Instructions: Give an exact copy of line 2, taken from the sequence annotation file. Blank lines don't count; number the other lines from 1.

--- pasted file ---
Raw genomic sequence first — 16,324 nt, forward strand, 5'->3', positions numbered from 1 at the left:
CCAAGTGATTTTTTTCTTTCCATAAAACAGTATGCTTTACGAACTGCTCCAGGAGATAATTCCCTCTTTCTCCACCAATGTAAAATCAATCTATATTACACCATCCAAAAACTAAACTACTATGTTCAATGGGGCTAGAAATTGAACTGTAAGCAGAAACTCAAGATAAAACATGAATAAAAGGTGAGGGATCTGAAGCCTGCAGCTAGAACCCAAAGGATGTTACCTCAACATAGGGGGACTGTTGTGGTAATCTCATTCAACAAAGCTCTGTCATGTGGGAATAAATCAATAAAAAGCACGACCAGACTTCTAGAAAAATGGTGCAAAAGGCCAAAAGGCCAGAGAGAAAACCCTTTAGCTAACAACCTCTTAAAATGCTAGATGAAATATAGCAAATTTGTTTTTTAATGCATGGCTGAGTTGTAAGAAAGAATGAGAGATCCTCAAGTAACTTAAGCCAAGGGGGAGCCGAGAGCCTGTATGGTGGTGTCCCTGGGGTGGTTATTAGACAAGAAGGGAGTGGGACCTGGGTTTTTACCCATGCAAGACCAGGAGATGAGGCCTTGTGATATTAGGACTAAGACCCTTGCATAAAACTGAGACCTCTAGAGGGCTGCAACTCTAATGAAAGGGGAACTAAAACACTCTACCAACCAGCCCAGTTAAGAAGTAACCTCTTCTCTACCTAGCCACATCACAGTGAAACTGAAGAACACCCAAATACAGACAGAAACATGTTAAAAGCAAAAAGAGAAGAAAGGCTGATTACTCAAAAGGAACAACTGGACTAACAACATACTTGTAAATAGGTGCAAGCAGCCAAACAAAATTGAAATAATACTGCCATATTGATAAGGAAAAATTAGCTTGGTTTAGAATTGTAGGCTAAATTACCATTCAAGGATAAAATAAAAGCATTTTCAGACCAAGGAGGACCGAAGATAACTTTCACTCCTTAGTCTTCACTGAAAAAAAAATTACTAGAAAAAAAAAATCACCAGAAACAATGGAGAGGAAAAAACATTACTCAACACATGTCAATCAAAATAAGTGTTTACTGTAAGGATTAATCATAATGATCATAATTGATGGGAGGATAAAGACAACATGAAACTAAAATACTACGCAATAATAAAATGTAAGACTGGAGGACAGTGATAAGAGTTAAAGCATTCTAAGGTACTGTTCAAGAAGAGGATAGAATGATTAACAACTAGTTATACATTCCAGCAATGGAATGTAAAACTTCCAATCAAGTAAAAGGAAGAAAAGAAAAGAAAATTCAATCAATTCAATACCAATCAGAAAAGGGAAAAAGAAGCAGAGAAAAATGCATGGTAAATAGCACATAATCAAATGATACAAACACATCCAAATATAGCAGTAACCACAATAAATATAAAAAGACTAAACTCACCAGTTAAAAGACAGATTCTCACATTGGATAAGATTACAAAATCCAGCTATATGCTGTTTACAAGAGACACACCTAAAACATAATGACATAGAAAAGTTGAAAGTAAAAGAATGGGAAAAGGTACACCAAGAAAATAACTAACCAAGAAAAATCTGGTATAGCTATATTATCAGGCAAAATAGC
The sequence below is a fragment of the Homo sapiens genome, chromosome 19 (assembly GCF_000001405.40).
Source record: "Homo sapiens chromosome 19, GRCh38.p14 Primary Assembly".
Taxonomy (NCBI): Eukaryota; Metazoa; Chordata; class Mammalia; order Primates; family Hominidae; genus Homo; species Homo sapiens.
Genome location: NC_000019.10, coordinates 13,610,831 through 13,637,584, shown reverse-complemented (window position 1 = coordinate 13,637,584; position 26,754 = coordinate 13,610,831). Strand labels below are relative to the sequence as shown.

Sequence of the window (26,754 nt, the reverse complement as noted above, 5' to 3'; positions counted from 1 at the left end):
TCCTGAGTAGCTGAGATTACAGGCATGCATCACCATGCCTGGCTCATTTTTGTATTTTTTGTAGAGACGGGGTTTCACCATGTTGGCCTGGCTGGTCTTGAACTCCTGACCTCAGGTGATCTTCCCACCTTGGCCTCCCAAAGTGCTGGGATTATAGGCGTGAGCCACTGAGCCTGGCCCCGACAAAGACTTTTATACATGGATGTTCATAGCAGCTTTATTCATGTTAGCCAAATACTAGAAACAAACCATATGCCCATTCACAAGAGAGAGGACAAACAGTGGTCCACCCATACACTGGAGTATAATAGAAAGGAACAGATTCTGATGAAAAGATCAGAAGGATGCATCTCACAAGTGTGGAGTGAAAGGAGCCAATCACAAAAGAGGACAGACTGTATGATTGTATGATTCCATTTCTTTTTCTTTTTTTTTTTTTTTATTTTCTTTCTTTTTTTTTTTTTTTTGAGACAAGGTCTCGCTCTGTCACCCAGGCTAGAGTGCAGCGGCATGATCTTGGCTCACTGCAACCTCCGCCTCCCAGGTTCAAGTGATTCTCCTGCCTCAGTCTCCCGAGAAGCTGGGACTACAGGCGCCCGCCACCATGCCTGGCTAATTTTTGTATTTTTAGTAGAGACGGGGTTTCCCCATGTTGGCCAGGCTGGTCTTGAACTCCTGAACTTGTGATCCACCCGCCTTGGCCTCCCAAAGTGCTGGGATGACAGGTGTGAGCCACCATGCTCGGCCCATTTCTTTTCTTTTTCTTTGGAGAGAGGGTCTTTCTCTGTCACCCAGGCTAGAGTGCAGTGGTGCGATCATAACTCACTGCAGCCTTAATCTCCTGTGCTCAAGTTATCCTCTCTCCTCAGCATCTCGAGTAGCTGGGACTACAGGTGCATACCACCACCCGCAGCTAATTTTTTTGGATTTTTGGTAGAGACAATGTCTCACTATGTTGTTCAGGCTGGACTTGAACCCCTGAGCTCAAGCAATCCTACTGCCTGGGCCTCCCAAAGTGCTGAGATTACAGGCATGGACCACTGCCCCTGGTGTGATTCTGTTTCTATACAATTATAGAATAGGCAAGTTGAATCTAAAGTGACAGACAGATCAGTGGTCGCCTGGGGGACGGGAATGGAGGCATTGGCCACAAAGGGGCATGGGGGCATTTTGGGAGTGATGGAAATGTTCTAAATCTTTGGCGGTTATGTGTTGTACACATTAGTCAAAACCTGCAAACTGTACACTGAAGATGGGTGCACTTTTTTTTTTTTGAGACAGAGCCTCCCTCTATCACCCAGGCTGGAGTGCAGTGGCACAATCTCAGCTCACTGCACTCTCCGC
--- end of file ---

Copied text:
CCAAGTGATTTTTTTCTTTCCATAAAACAGTATGCTTTACGAACTGCTCCAGGAGATAATTCCCTCTTTCTCCACCAATGTAAAATCAATCTATATTACACCATCCAAAAACTAAACTACTATGTTCAATGGGGCTAGAAATTGAACTGTAAGCAGAAACTCAAGATAAAACATGAATAAAAGGTGAGGGATCTGAAGCCTGCAGCTAGAACCCAAAGGATGTTACCTCAACATAGGGGGACTGTTGTGGTAATCTCATTCAACAAAGCTCTGTCATGTGGGAATAAATCAATAAAAAGCACGACCAGACTTCTAGAAAAATGGTGCAAAAGGCCAAAAGGCCAGAGAGAAAACCCTTTAGCTAACAACCTCTTAAAATGCTAGATGAAATATAGCAAATTTGTTTTTTAATGCATGGCTGAGTTGTAAGAAAGAATGAGAGATCCTCAAGTAACTTAAGCCAAGGGGGAGCCGAGAGCCTGTATGGTGGTGTCCCTGGGGTGGTTATTAGACAAGAAGGGAGTGGGACCTGGGTTTTTACCCATGCAAGACCAGGAGATGAGGCCTTGTGATATTAGGACTAAGACCCTTGCATAAAACTGAGACCTCTAGAGGGCTGCAACTCTAATGAAAGGGGAACTAAAACACTCTACCAACCAGCCCAGTTAAGAAGTAACCTCTTCTCTACCTAGCCACATCACAGTGAAACTGAAGAACACCCAAATACAGACAGAAACATGTTAAAAGCAAAAAGAGAAGAAAGGCTGATTACTCAAAAGGAACAACTGGACTAACAACATACTTGTAAATAGGTGCAAGCAGCCAAACAAAATTGAAATAATACTGCCATATTGATAAGGAAAAATTAGCTTGGTTTAGAATTGTAGGCTAAATTACCATTCAAGGATAAAATAAAAGCATTTTCAGACCAAGGAGGACCGAAGATAACTTTCACTCCTTAGTCTTCACTGAAAAAAAAATTACTAGAAAAAAAAAATCACCAGAAACAATGGAGAGGAAAAAACATTACTCAACACATGTCAATCAAAATAAGTGTTTACTGTAAGGATTAATCATAATGATCATAATTGATGGGAGGATAAAGACAACATGAAACTAAAATACTACGCAATAATAAAATGTAAGACTGGAGGACAGTGATAAGAGTTAAAGCATTCTAAGGTACTGTTCAAGAAGAGGATAGAATGATTAACAACTAGTTATACATTCCAGCAATGGAATGTAAAACTTCCAATCAAGTAAAAGGAAGAAAAGAAAAGAAAATTCAATCAATTCAATACCAATCAGAAAAGGGAAAAAGAAGCAGAGAAAAATGCATGGTAAATAGCACATAATCAAATGATACAAACACATCCAAATATAGCAGTAACCACAATAAATATAAAAAGACTAAACTCACCAGTTAAAAGACAGATTCTCACATTGGATAAGATTACAAAATCCAGCTATATGCTGTTTACAAGAGACACACCTAAAACATAATGACATAGAAAAGTTGAAAGTAAAAGAATGGGAAAAGGTACACCAAGAAAATAACTAACCAAGAAAAATCTGGTATAGCTATATTATCAGGCAAAATAGC